ⓘ Corpuscle of Stannius

                                     

ⓘ Corpuscle of Stannius

The corpuscles of Stannius are special endocrine organs in the kidney in fish and are responsible for maintaining calcium balance. They are found only in bony fishes. They were discovered and described by a German anatomist Hermann Friedrich Stannius in 1839. Stannius considered them as functionally similar to adrenal glands in mammals. But they have later been found to be anatomically different as they are derived from different tissues of the embryo. Structurally the corpuscles are a large number of spherical bodies separated from each other by loose connective tissues. Each body or lobule is in turn composed of several columnar cells, which contain secretory granules and are, thus, secretory in function. Each Secretory granule is spherical in shape and measures 0.5 to 1 μm in diameter. Their possible endocrine nature, i.e. producing hormone, was suspected from the complete anatomical description, and it was believed to be responsible for regulating calcium level in the blood. The hormone was identified as stanniocalcin.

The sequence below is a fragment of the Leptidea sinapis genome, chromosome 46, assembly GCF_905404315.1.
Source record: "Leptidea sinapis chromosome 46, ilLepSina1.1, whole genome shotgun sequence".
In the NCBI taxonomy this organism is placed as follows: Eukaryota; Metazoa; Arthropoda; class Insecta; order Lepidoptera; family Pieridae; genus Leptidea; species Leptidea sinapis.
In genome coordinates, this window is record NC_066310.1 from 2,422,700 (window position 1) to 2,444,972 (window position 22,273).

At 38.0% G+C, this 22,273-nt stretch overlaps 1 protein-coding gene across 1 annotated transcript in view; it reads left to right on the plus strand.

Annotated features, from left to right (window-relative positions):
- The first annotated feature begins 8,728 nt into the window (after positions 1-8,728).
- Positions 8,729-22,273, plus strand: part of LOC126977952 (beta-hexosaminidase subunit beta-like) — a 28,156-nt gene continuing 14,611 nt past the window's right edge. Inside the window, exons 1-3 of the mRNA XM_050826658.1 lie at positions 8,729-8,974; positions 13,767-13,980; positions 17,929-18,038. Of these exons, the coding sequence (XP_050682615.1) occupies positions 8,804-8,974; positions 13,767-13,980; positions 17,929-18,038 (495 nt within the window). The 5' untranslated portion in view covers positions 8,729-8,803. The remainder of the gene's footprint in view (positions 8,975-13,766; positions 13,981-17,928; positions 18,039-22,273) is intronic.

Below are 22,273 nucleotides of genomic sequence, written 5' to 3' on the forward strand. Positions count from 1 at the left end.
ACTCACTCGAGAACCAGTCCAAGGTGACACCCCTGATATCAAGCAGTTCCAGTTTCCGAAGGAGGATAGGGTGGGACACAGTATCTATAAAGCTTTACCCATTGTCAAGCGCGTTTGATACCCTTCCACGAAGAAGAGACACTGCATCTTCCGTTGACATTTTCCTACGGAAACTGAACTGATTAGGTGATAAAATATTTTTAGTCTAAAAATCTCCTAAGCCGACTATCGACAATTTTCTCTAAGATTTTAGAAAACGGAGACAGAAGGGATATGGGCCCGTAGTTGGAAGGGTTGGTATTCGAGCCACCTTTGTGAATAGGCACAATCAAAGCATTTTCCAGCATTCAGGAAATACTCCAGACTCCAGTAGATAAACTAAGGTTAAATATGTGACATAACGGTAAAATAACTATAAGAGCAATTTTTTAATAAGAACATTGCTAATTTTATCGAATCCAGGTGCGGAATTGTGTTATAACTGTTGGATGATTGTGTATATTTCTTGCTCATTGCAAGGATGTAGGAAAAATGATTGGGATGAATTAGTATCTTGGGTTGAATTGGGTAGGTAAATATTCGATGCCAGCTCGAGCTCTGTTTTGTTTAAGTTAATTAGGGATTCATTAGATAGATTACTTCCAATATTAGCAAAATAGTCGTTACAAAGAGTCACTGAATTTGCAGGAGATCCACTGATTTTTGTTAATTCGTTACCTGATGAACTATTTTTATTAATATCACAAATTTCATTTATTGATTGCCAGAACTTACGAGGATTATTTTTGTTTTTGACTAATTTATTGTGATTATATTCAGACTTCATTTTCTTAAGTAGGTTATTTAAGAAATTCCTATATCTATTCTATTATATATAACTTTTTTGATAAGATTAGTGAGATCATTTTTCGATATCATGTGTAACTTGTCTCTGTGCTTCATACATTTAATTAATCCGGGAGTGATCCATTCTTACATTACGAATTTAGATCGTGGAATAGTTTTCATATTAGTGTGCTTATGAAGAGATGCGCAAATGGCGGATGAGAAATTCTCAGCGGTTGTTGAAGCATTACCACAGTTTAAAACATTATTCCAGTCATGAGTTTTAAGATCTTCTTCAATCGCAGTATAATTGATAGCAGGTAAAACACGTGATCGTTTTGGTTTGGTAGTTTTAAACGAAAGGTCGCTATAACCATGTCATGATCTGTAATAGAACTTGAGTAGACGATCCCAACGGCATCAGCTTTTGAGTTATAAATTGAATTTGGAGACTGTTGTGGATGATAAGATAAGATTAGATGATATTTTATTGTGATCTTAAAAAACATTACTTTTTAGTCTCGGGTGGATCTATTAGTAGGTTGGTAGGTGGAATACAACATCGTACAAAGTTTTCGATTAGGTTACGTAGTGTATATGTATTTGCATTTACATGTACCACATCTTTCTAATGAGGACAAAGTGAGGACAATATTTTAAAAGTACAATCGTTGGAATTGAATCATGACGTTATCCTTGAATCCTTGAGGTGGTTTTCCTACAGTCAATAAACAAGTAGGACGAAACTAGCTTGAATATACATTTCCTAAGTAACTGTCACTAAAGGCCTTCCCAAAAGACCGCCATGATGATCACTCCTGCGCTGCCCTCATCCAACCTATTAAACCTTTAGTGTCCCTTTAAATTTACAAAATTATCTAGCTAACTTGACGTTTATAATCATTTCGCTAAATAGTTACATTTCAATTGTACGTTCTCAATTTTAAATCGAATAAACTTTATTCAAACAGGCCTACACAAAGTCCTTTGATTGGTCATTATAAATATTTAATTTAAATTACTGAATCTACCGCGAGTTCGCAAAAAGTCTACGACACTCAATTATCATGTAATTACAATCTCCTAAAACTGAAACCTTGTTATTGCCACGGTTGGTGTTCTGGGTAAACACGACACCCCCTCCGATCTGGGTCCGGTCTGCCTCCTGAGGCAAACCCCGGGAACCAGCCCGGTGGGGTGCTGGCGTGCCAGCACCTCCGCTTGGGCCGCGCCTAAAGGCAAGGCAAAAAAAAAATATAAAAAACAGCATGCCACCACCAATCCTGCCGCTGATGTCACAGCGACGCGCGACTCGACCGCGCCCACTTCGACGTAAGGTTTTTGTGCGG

• hypocalcaemic factor. It was isolated from special organs in fish called corpuscles of Stannius hence the name stanniocalcin. Chemically, stanniocalcins are glycosylated